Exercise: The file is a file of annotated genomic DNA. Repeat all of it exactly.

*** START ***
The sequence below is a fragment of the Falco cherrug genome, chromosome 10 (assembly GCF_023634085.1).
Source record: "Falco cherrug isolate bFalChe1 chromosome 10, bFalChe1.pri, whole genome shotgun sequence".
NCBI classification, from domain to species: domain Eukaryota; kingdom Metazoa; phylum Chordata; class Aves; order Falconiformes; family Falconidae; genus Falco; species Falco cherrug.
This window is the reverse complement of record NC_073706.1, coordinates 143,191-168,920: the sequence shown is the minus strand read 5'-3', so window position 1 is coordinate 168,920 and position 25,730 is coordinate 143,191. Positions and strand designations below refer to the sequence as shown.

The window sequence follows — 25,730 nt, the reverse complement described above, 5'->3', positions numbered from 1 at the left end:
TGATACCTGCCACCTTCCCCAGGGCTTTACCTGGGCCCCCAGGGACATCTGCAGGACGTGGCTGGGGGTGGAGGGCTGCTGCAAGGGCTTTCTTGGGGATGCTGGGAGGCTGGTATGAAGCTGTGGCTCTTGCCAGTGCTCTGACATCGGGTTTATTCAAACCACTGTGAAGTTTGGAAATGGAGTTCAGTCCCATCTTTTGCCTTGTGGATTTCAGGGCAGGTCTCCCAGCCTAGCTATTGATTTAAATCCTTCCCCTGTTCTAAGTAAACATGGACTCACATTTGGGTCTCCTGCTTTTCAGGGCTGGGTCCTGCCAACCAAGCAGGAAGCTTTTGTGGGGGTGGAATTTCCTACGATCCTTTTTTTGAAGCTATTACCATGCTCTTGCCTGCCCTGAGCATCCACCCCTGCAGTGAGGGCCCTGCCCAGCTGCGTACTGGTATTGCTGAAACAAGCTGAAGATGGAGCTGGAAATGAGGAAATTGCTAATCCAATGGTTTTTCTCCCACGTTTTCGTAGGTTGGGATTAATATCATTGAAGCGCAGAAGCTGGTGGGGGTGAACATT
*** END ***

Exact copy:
The sequence below is a fragment of the Falco cherrug genome, chromosome 10 (assembly GCF_023634085.1).
Source record: "Falco cherrug isolate bFalChe1 chromosome 10, bFalChe1.pri, whole genome shotgun sequence".
NCBI classification, from domain to species: domain Eukaryota; kingdom Metazoa; phylum Chordata; class Aves; order Falconiformes; family Falconidae; genus Falco; species Falco cherrug.
This window is the reverse complement of record NC_073706.1, coordinates 143,191-168,920: the sequence shown is the minus strand read 5'-3', so window position 1 is coordinate 168,920 and position 25,730 is coordinate 143,191. Positions and strand designations below refer to the sequence as shown.

The window sequence follows — 25,730 nt, the reverse complement described above, 5'->3', positions numbered from 1 at the left end:
TGATACCTGCCACCTTCCCCAGGGCTTTACCTGGGCCCCCAGGGACATCTGCAGGACGTGGCTGGGGGTGGAGGGCTGCTGCAAGGGCTTTCTTGGGGATGCTGGGAGGCTGGTATGAAGCTGTGGCTCTTGCCAGTGCTCTGACATCGGGTTTATTCAAACCACTGTGAAGTTTGGAAATGGAGTTCAGTCCCATCTTTTGCCTTGTGGATTTCAGGGCAGGTCTCCCAGCCTAGCTATTGATTTAAATCCTTCCCCTGTTCTAAGTAAACATGGACTCACATTTGGGTCTCCTGCTTTTCAGGGCTGGGTCCTGCCAACCAAGCAGGAAGCTTTTGTGGGGGTGGAATTTCCTACGATCCTTTTTTTGAAGCTATTACCATGCTCTTGCCTGCCCTGAGCATCCACCCCTGCAGTGAGGGCCCTGCCCAGCTGCGTACTGGTATTGCTGAAACAAGCTGAAGATGGAGCTGGAAATGAGGAAATTGCTAATCCAATGGTTTTTCTCCCACGTTTTCGTAGGTTGGGATTAATATCATTGAAGCGCAGAAGCTGGTGGGGGTGAACATT